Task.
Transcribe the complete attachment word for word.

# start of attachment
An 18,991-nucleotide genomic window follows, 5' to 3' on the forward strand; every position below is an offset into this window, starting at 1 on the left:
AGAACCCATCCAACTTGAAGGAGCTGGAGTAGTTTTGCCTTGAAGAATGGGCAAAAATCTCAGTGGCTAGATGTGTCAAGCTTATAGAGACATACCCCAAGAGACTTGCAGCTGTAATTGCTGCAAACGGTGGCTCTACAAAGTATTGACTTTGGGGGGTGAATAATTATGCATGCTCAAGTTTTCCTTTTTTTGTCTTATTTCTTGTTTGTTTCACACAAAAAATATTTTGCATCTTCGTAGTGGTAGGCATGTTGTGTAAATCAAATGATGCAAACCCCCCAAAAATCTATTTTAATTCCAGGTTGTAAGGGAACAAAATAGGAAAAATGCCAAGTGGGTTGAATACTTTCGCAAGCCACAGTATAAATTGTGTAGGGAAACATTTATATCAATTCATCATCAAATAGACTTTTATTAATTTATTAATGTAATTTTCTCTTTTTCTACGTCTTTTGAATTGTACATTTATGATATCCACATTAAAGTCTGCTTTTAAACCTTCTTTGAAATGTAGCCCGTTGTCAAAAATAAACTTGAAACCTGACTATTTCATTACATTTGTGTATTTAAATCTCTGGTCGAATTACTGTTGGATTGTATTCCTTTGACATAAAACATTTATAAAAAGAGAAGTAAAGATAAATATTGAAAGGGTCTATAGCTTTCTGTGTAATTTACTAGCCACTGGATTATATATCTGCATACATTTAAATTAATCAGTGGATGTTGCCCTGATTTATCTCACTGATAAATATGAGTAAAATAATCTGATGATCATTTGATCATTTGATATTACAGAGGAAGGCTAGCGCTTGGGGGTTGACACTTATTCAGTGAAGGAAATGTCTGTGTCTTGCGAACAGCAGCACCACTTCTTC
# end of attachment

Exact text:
An 18,991-nucleotide genomic window follows, 5' to 3' on the forward strand; every position below is an offset into this window, starting at 1 on the left:
AGAACCCATCCAACTTGAAGGAGCTGGAGTAGTTTTGCCTTGAAGAATGGGCAAAAATCTCAGTGGCTAGATGTGTCAAGCTTATAGAGACATACCCCAAGAGACTTGCAGCTGTAATTGCTGCAAACGGTGGCTCTACAAAGTATTGACTTTGGGGGGTGAATAATTATGCATGCTCAAGTTTTCCTTTTTTTGTCTTATTTCTTGTTTGTTTCACACAAAAAATATTTTGCATCTTCGTAGTGGTAGGCATGTTGTGTAAATCAAATGATGCAAACCCCCCAAAAATCTATTTTAATTCCAGGTTGTAAGGGAACAAAATAGGAAAAATGCCAAGTGGGTTGAATACTTTCGCAAGCCACAGTATAAATTGTGTAGGGAAACATTTATATCAATTCATCATCAAATAGACTTTTATTAATTTATTAATGTAATTTTCTCTTTTTCTACGTCTTTTGAATTGTACATTTATGATATCCACATTAAAGTCTGCTTTTAAACCTTCTTTGAAATGTAGCCCGTTGTCAAAAATAAACTTGAAACCTGACTATTTCATTACATTTGTGTATTTAAATCTCTGGTCGAATTACTGTTGGATTGTATTCCTTTGACATAAAACATTTATAAAAAGAGAAGTAAAGATAAATATTGAAAGGGTCTATAGCTTTCTGTGTAATTTACTAGCCACTGGATTATATATCTGCATACATTTAAATTAATCAGTGGATGTTGCCCTGATTTATCTCACTGATAAATATGAGTAAAATAATCTGATGATCATTTGATCATTTGATATTACAGAGGAAGGCTAGCGCTTGGGGGTTGACACTTATTCAGTGAAGGAAATGTCTGTGTCTTGCGAACAGCAGCACCACTTCTTC